Monday, October 17, 2011

Exercise 5.1 - Modeling preditor-prey populations

1. Can you think of any examples of other systems that demonstrate the kind of behavior that we found in the predator-prey model?

Parasite-host dynamics are likely similar, where parasite population increases until the host’s capacity is reduced, at which point the parasite population declines until it finds a new host or the original host recovers to the point where the parasite can again expand.

2. In some predator-prey systems the prey can take refuge to hide from predators and avoid being consumed. Usually there is only a certain fixed number of individuals that the refuge can house. When the population of prey is large there is not enough refuge for all and the prey that could not find a place to hide gets consumed like in the standard predator-prey formalism. However when there are just a few preys their consumption slows down because they can find enough refuge places to hide. Build a predator-prey model with refuge and describe the dynamics that you observe. What equations did you modify and how? How can you explain the effect of refuge on the overall system dynamics?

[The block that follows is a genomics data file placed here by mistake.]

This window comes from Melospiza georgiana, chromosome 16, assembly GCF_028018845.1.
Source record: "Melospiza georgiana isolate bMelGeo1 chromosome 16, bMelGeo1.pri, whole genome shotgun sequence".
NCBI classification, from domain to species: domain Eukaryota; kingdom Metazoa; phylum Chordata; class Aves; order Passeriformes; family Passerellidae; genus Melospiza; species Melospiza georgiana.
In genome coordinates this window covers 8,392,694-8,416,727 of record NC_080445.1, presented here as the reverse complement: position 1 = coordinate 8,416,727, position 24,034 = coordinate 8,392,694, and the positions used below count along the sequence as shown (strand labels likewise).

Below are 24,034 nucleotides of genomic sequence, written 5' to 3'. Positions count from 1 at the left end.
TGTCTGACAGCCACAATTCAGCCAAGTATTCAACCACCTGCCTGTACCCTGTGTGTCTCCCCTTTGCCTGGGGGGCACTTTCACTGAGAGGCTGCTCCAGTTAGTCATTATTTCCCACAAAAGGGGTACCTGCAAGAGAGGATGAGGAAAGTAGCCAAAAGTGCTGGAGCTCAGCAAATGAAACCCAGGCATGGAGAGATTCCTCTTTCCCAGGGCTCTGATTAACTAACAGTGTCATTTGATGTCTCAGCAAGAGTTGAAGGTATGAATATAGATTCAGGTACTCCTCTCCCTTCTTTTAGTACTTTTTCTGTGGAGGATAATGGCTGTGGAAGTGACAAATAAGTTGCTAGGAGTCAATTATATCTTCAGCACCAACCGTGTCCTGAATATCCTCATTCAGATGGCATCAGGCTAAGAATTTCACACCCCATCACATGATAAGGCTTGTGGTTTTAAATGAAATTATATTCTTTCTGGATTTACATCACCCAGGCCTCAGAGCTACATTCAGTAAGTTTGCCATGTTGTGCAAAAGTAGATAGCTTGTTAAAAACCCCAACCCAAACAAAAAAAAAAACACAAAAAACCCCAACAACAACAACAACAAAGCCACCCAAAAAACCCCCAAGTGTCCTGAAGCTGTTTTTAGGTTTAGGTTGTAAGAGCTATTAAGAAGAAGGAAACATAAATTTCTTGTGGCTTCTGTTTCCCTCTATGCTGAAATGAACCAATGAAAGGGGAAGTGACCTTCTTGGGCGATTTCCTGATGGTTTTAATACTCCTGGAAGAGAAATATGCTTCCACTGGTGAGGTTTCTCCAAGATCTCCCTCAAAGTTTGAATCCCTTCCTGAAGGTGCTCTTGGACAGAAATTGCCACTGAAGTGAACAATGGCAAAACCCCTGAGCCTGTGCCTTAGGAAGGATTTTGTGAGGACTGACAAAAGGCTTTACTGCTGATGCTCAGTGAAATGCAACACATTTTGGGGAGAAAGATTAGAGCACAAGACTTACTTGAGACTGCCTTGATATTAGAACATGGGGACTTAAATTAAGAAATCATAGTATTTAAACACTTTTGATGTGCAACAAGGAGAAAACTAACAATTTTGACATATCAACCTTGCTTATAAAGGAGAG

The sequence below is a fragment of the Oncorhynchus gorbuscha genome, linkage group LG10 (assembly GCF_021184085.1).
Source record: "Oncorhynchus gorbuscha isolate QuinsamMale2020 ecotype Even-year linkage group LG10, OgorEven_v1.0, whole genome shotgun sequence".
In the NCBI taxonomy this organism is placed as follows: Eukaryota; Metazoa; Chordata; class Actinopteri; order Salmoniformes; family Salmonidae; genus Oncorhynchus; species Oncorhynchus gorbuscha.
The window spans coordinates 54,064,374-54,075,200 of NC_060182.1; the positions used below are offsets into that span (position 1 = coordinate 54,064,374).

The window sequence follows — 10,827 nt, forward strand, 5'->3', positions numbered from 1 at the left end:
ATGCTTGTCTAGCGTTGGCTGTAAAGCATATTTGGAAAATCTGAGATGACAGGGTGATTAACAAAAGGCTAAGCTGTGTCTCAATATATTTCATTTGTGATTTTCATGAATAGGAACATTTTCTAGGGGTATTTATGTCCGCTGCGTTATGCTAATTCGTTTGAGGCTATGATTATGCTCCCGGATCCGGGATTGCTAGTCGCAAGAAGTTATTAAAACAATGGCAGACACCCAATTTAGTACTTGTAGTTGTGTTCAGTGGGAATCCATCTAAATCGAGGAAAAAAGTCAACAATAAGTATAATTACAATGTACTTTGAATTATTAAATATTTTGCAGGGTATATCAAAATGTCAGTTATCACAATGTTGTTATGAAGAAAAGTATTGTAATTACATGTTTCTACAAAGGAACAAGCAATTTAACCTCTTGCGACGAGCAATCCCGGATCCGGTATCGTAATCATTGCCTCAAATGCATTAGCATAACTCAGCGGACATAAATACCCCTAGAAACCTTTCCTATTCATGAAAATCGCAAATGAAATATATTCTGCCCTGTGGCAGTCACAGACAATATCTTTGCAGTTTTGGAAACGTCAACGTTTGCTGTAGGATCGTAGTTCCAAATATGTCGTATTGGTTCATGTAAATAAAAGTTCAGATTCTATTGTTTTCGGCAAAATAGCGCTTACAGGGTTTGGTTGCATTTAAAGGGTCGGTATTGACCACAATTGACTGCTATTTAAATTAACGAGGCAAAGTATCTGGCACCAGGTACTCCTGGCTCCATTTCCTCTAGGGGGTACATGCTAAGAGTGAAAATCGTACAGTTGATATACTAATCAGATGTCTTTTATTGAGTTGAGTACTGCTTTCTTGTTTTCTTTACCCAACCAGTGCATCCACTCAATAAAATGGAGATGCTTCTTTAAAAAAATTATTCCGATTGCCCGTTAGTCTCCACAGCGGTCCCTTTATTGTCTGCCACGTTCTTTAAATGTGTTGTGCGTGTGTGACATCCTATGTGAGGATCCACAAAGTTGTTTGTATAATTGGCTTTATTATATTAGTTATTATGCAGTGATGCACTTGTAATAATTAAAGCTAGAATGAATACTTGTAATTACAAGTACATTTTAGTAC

To accomplish this, I made predation an exponential function:

V = y*a*eb*x

Where V is predation, y is # wolves, x is # rabbits, and a and b are parameters that represent, respectively, the magnitude of the refuge available to the rabbits and how easily rabbits beyond the refuge are taken by wolves.

In general, this has the effect of stabilizing the system’s equilibrium. Effectively, the rabbit population is limited to the size of the refuge and the wolf population consequently limited by the size of the rabbit population. This causality can be seen reflected in the fact that the wolves’ curve reaches its asymptote slightly later than the rabbits’ curve.

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